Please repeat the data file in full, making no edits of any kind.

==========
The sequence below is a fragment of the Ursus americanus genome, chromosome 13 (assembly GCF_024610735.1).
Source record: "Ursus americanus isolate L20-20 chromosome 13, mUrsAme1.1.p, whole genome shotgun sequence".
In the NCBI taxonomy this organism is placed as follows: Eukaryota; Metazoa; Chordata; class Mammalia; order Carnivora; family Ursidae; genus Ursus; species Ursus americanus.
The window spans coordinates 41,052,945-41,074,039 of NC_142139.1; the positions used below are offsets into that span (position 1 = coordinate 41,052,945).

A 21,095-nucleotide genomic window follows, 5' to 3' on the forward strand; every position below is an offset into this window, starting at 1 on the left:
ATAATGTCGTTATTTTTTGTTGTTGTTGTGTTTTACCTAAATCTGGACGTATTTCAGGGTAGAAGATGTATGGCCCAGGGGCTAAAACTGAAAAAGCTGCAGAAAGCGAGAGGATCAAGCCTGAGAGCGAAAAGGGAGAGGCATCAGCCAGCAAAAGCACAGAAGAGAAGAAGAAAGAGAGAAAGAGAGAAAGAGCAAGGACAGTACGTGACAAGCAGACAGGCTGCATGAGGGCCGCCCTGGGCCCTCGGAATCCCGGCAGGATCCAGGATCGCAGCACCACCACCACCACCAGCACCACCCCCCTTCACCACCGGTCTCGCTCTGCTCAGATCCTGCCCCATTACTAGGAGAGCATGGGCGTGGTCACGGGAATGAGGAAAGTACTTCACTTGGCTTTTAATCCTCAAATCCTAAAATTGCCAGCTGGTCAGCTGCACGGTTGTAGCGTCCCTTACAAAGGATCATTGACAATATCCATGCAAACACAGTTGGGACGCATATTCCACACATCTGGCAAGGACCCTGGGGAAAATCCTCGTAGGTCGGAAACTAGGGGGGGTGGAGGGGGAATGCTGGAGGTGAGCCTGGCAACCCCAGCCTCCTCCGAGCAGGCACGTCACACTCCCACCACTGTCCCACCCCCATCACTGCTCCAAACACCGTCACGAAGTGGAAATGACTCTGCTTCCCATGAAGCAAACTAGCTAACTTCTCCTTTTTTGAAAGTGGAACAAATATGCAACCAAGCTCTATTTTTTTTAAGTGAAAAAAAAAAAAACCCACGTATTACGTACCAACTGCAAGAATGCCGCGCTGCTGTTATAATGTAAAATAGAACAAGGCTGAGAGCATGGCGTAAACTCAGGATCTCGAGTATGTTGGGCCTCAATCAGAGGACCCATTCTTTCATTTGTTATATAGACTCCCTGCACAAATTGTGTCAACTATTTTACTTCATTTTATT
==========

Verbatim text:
The sequence below is a fragment of the Ursus americanus genome, chromosome 13 (assembly GCF_024610735.1).
Source record: "Ursus americanus isolate L20-20 chromosome 13, mUrsAme1.1.p, whole genome shotgun sequence".
In the NCBI taxonomy this organism is placed as follows: Eukaryota; Metazoa; Chordata; class Mammalia; order Carnivora; family Ursidae; genus Ursus; species Ursus americanus.
The window spans coordinates 41,052,945-41,074,039 of NC_142139.1; the positions used below are offsets into that span (position 1 = coordinate 41,052,945).

A 21,095-nucleotide genomic window follows, 5' to 3' on the forward strand; every position below is an offset into this window, starting at 1 on the left:
ATAATGTCGTTATTTTTTGTTGTTGTTGTGTTTTACCTAAATCTGGACGTATTTCAGGGTAGAAGATGTATGGCCCAGGGGCTAAAACTGAAAAAGCTGCAGAAAGCGAGAGGATCAAGCCTGAGAGCGAAAAGGGAGAGGCATCAGCCAGCAAAAGCACAGAAGAGAAGAAGAAAGAGAGAAAGAGAGAAAGAGCAAGGACAGTACGTGACAAGCAGACAGGCTGCATGAGGGCCGCCCTGGGCCCTCGGAATCCCGGCAGGATCCAGGATCGCAGCACCACCACCACCACCAGCACCACCCCCCTTCACCACCGGTCTCGCTCTGCTCAGATCCTGCCCCATTACTAGGAGAGCATGGGCGTGGTCACGGGAATGAGGAAAGTACTTCACTTGGCTTTTAATCCTCAAATCCTAAAATTGCCAGCTGGTCAGCTGCACGGTTGTAGCGTCCCTTACAAAGGATCATTGACAATATCCATGCAAACACAGTTGGGACGCATATTCCACACATCTGGCAAGGACCCTGGGGAAAATCCTCGTAGGTCGGAAACTAGGGGGGGTGGAGGGGGAATGCTGGAGGTGAGCCTGGCAACCCCAGCCTCCTCCGAGCAGGCACGTCACACTCCCACCACTGTCCCACCCCCATCACTGCTCCAAACACCGTCACGAAGTGGAAATGACTCTGCTTCCCATGAAGCAAACTAGCTAACTTCTCCTTTTTTGAAAGTGGAACAAATATGCAACCAAGCTCTATTTTTTTTAAGTGAAAAAAAAAAAAACCCACGTATTACGTACCAACTGCAAGAATGCCGCGCTGCTGTTATAATGTAAAATAGAACAAGGCTGAGAGCATGGCGTAAACTCAGGATCTCGAGTATGTTGGGCCTCAATCAGAGGACCCATTCTTTCATTTGTTATATAGACTCCCTGCACAAATTGTGTCAACTATTTTACTTCATTTTATT